The National Catholic Register, a newspaper owned by the Legionaries of Christ, is complaining. It sees a difference in the number of papers who reported sexual abuse by priests vs. those who published a recent article about sexual abuse by teachers. It thinks someone is picking on the church.
I’m reading another book about sexual abuse by priests. Jason Berry, Lead Us Not into Temptation: Catholic Priests and the Sexual Abuse of Children (Chicago: University of Chicago Press, 2000). This is the first book on the subject, originally published in 1992, expanded from Berry’s research in the mid-1980s into Fr. Gilbert Gauthe, a serial molester in the Diocese of Lafayette, LA. This came out nearly 20 years before Cardinal Law’s problems; it was published ten years before then. Berry weaves the story of his own odyssey into the book–he tried to get various publications interested, but in the mid-1980s, no major daily newspaper would touch the subject. His series first ran in The Times of Acadiana and The National Catholic Reporter. When he wrote the revised forward in 2000, he spoke of a church that was first stunned by lawsuits, and which then learned to fight back hard, suing victims for libel. He wrote of a public that grew tired with the reports, and came to believe that victims were going overboard, and making too big a deal, and who maybe weren’t all that reliable.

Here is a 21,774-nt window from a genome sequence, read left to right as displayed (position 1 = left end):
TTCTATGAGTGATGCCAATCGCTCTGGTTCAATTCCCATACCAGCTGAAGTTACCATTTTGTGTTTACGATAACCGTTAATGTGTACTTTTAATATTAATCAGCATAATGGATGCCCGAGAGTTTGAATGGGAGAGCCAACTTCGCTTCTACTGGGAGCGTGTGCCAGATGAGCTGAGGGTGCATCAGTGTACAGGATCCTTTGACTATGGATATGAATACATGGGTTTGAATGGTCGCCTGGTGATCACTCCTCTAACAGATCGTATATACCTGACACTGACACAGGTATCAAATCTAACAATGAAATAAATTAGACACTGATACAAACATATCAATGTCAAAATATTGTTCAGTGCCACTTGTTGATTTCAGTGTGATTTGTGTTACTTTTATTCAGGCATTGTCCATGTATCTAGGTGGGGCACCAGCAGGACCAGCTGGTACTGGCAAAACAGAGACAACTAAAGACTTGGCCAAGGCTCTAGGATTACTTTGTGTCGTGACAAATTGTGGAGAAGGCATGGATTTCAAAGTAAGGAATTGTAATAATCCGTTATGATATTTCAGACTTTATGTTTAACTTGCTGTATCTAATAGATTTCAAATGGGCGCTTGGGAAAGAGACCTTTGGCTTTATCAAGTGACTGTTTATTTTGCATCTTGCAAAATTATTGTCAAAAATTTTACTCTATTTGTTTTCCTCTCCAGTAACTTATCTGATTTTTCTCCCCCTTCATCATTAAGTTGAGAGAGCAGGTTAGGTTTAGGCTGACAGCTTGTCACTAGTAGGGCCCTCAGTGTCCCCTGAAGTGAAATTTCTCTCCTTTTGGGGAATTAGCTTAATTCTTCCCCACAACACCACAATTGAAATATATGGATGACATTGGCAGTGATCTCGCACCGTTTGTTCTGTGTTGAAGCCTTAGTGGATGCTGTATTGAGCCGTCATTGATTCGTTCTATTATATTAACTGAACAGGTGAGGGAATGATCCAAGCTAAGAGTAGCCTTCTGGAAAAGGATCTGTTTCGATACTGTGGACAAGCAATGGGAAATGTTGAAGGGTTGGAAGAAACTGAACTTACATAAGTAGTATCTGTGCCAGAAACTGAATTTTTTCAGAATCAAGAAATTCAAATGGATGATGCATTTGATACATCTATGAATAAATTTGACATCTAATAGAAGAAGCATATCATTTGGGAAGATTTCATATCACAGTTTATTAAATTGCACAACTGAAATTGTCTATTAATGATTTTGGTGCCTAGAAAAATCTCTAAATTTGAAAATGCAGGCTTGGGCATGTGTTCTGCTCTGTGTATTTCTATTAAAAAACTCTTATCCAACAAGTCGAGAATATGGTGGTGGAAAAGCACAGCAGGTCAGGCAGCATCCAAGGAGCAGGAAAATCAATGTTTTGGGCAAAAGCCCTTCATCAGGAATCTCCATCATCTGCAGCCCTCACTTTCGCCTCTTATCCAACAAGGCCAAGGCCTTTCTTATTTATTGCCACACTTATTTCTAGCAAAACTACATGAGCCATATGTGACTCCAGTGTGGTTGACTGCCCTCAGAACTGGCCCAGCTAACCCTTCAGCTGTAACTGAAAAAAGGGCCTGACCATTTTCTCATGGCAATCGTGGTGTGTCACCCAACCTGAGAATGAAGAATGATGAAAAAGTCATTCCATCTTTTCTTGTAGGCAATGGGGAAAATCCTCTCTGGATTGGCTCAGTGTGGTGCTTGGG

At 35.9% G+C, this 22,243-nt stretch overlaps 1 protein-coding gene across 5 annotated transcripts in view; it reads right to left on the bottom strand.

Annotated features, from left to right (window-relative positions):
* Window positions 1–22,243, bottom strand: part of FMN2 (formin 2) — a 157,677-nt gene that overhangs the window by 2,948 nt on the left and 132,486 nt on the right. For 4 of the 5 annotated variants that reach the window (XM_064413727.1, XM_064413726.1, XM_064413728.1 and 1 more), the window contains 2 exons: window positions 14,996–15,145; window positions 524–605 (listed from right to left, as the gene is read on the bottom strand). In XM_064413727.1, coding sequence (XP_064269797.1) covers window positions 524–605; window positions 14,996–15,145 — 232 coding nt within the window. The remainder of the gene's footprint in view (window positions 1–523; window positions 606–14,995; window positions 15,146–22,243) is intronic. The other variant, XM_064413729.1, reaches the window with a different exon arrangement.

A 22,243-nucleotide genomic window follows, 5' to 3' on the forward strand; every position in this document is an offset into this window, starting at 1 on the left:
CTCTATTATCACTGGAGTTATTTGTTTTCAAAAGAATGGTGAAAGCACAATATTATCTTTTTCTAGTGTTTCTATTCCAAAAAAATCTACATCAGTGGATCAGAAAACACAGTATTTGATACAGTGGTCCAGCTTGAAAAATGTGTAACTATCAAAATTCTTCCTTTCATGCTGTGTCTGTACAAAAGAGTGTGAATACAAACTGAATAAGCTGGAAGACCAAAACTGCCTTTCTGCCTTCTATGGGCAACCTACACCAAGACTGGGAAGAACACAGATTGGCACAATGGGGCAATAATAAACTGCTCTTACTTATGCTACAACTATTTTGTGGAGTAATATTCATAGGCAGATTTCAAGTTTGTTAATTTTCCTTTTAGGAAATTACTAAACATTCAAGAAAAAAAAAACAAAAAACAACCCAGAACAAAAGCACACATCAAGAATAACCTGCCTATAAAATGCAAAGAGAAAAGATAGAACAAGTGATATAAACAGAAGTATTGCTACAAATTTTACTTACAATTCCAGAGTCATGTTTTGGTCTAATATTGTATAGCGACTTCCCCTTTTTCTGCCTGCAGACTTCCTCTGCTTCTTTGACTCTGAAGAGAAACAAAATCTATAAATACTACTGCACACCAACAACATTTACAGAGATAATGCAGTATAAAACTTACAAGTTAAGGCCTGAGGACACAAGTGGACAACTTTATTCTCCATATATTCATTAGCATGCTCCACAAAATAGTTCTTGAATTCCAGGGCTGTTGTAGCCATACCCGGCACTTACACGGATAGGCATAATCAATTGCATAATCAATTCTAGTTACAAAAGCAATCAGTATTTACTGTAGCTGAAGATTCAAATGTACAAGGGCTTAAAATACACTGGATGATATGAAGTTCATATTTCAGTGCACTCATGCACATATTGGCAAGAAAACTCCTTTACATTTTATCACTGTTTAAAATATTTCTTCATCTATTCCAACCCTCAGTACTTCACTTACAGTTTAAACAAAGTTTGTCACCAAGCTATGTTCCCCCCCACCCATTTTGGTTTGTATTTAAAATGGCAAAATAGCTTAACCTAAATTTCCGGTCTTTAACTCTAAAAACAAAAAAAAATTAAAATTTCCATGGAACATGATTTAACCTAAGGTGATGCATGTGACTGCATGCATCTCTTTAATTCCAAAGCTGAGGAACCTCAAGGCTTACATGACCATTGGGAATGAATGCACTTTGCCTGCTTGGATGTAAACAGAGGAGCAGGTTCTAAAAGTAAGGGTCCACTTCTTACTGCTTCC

Berry wrote another book, which I just ordered: Jason Berry and Gerald Renner, Vows of Silence: The Abuse of Power in the Papacy of John Paul II (Free Press, 2004). It’s about the church politics in the scandal, which reached all the way to the top, involving John Paul II, who thought it a crisis made by the media, who refused ever to meet with any victims or to apologize to them as he had apologized regarding ancient wrongs, and who defended and promoted a man with a long history of accusations of sexual abuse: Fr. Marcial Maciel, founder of the Legionaries of Christ. Renner’s articles in the Hartford Courant were the starting point for this book–a series that wasn’t picked up by other newspapers around the country, either.
It was a long time coming, but Maciel was finally removed from ministry by Pope Benedict XVI (see ReGAIN Network for details about this case). The Legionaries of Christ continue to deny he did any wrong. The National Catholic Register has not reported the cries of his legion of accusers. It continues to defend him. I don’t think that it has reported on Benedict’s quiet ruling releasing members of the order from their secret vows, either.